Arianna Huffington on Government Reform
2004 former Independent Challenger for CA Governor
With 535 members of the Senate and the House, that means lobbyists in the halls of power outnumber our elected representatives almost 26 to 1. If we divide $3.5 billion evenly among the 535, it means each member of the legislative branch was at the receiving and of $6.5 million worth of special interest arm-twisting over the course of the year.
And that's just the money corporate America is spending on lobbying. Millions more are given directly to politicians and the political parties. From 1974 to 2008 the average amount it took to run for reelection to the House went from $56,000 to more than $1.3 million.
This has to start with a complete reboot of the way we finance our elections. The most effective means of restoring the integrity of our government is through the full public financing of political campaigns. It's the mother of all reforms--the one reform that makes all other reforms possible. After all, he who pays the piper calls the tune. If someone's going to own the politicians, it might as well be the American people. Think of it: No hard money, no PAC money, no endless dialing for dollars. No more lobbyists sitting in House and Senate offices literally writing tailor-made loopholes into laws. Just candidates and elected officials beholden to no one but voters.
Access & influence-the two things that big donors admit they are seeking when they “max out” on their contributions to politicians-are just apt euphemisms for power.
The Bushies, though, are determined to take another whack at the New Deal and the institutions that emerged in its wake. Bush Republicans are determined to privatize as much of the social welfare infrastructure as possible. And where they can’t eliminate or privatize a program, they will simply starve it for capital in the years ahead. Thus, the tax cuts of today are sticks of dynamite being planted around the foundation of Social Security, Medicare, and unemployment insurance.
Our political world is divided into two camps: those who consider plummeting turnout and high disengagement a serious threat to our democracy, and those who do not. The problem is that almost every elected official and political consultant is in the latter camp. Which isn’t so surprising when you consider how many of them owe their jobs to the worst aspects of the system.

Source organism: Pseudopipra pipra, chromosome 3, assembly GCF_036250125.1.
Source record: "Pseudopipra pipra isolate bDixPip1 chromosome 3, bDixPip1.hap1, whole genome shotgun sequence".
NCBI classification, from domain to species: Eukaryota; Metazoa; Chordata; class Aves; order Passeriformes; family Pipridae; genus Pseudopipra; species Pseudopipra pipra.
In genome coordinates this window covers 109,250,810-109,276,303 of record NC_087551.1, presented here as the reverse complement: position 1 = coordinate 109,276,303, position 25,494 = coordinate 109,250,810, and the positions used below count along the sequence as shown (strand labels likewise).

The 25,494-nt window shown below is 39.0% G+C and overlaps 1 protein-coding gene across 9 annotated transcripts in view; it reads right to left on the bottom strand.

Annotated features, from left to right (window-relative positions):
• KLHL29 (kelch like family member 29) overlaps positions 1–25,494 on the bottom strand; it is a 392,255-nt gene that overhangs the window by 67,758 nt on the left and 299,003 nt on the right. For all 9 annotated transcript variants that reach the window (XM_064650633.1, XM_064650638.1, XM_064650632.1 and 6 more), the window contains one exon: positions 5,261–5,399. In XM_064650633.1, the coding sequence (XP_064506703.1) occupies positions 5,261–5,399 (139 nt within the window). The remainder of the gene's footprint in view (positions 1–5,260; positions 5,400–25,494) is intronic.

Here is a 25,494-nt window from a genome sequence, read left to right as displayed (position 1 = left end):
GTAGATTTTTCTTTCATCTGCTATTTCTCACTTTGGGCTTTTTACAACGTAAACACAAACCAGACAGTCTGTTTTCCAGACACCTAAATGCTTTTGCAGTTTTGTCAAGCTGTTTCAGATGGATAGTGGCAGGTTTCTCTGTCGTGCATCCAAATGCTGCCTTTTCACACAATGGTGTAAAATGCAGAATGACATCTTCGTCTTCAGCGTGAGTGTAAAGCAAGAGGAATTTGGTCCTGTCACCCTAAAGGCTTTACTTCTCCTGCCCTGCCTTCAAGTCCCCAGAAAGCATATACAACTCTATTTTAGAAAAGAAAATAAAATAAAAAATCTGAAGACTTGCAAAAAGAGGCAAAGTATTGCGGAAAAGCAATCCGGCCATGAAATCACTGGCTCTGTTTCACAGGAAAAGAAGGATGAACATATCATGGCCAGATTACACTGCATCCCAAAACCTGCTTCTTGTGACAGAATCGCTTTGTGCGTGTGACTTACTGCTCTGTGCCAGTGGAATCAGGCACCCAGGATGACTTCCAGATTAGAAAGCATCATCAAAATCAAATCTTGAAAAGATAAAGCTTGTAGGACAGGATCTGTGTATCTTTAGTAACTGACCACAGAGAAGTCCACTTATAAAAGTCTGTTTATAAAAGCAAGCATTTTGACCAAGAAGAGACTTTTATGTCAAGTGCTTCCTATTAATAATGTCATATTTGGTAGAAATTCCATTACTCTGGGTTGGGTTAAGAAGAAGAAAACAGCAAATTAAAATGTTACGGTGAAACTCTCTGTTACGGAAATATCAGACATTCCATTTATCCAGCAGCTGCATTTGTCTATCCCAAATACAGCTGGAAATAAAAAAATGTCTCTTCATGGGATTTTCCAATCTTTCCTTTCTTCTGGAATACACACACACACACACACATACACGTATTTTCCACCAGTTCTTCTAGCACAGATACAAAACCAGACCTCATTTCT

The defenders of the status quo have no problem with disaffected citizens dropping out-it keeps them from making waves. Better that they get out than care enough to stay in and vote against them. In many ways, it is easier to play to, control, and manipulate a smaller audience.
Here’s a better idea: Let’s fight back against the pollsters. Contact your congressman and demand that he or she work to get telephone polling added to the Telephone Consumer Protection Act. This would not only offer consumers one more tool to protect their privacy, it would also give citizens a valuable weapon to protect democracy from its ongoing hostile takeover by pollsters. Given the collective nature of politics, people always ask, What can one person do? Well, you can start by removing yourself from the polling pool.
It’s a simple idea-and a radical one. But, as Professor Ayres reminded me, the radical idea on which it’s modeled-the secret ballot-is only about a century old, though we take it for granted today. The secret ballot put a halt to voter buying [at a time] when party bosses [bought votes]. “The voting booth,” Ayres says, “made it harder for candidates to buy votes. The ‘donor booth’ would make it harder for candidates to sell influence.”
Would it really work? In some states, it already has - Louisiana, Tennessee, Washington, and South Dakota have experimented with keeping donors to judicial campaigns anonymous.
Like any reform, this would create its own set of problems. But at this stage, even cynics are ready to exchange a new set of problems for the old ones. With the donor booth, PAC money would dry up-because knowing who’s giving is exactly why PACs exist. Donor anonymity would prove-as if more proof were needed-just how many contributions have nothing to do with the donor’s policy desires. And while the protectors of the status quo keep trying to use constitutional arguments to protect soft money, this proposal is as constitutionally unassailable as the secret ballot. Donor anonymity calls everyone’s bluff [because] donors can never prove [their donations].
Reformers are also proposing “early voting,” which extends the election period from a single day to up to three weeks; “weekend voting,” which, like early voting, keeps the polls open longer, and on days that are more convenient; and “vote by mail,” an institutionalized form of absentee voting in which the entire election is held by mail.
Of course, once it’s easier to vote, the problem becomes finding someone worth voting for. That’s where questions of ballot access and debate access come into play. Byzantine ballot regulations make it next to impossible for those outside the political mainstream to take on the system. [And] the other way the two parties try to perpetuate their duopoly is by limiting access to debates.
|Other pundits on Government Reform:||Arianna Huffington on other issues:|
Opinion Leaders on the Right:
Milton Friedman (Nobel Economist)
Rush Limbaugh (Radio Talk Show Host)
Ayn Rand (Author and Philosopher)
Heritage Foundation (Think Tank)
Opinion Leaders on the Left:
American Civil Liberties Union
Noam Chomsky (Author and Philosopher)
Arianna Huffington (Internet Columnist)
Robert Reich (Professor and Columnist)
Howard Schultz (CEO of Starbucks)
John F. Kennedy(President,1961-1963)